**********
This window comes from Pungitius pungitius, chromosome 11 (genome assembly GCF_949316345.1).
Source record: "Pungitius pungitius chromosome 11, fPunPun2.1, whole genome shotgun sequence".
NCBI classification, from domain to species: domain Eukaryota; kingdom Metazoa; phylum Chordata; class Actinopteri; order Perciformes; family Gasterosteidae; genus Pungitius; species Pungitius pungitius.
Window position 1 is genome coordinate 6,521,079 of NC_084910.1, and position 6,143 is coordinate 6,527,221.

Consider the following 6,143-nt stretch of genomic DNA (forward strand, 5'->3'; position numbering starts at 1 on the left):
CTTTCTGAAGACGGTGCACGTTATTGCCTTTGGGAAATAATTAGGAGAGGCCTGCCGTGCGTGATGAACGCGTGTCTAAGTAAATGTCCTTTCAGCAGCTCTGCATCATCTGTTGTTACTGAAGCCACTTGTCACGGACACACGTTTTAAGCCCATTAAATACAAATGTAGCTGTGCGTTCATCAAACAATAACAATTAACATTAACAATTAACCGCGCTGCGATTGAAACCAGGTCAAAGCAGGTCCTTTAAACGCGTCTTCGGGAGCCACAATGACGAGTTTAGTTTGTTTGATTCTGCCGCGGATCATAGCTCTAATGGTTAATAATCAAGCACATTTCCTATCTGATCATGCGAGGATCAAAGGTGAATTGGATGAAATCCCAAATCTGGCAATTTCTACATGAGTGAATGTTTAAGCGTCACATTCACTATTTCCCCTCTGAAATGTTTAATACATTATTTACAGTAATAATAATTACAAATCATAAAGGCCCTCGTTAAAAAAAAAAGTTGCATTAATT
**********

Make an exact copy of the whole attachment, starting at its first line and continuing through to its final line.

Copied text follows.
This window comes from Pungitius pungitius, chromosome 11 (genome assembly GCF_949316345.1).
Source record: "Pungitius pungitius chromosome 11, fPunPun2.1, whole genome shotgun sequence".
NCBI classification, from domain to species: domain Eukaryota; kingdom Metazoa; phylum Chordata; class Actinopteri; order Perciformes; family Gasterosteidae; genus Pungitius; species Pungitius pungitius.
Window position 1 is genome coordinate 6,521,079 of NC_084910.1, and position 6,143 is coordinate 6,527,221.

Consider the following 6,143-nt stretch of genomic DNA (forward strand, 5'->3'; position numbering starts at 1 on the left):
CTTTCTGAAGACGGTGCACGTTATTGCCTTTGGGAAATAATTAGGAGAGGCCTGCCGTGCGTGATGAACGCGTGTCTAAGTAAATGTCCTTTCAGCAGCTCTGCATCATCTGTTGTTACTGAAGCCACTTGTCACGGACACACGTTTTAAGCCCATTAAATACAAATGTAGCTGTGCGTTCATCAAACAATAACAATTAACATTAACAATTAACCGCGCTGCGATTGAAACCAGGTCAAAGCAGGTCCTTTAAACGCGTCTTCGGGAGCCACAATGACGAGTTTAGTTTGTTTGATTCTGCCGCGGATCATAGCTCTAATGGTTAATAATCAAGCACATTTCCTATCTGATCATGCGAGGATCAAAGGTGAATTGGATGAAATCCCAAATCTGGCAATTTCTACATGAGTGAATGTTTAAGCGTCACATTCACTATTTCCCCTCTGAAATGTTTAATACATTATTTACAGTAATAATAATTACAAATCATAAAGGCCCTCGTTAAAAAAAAAAGTTGCATTAATT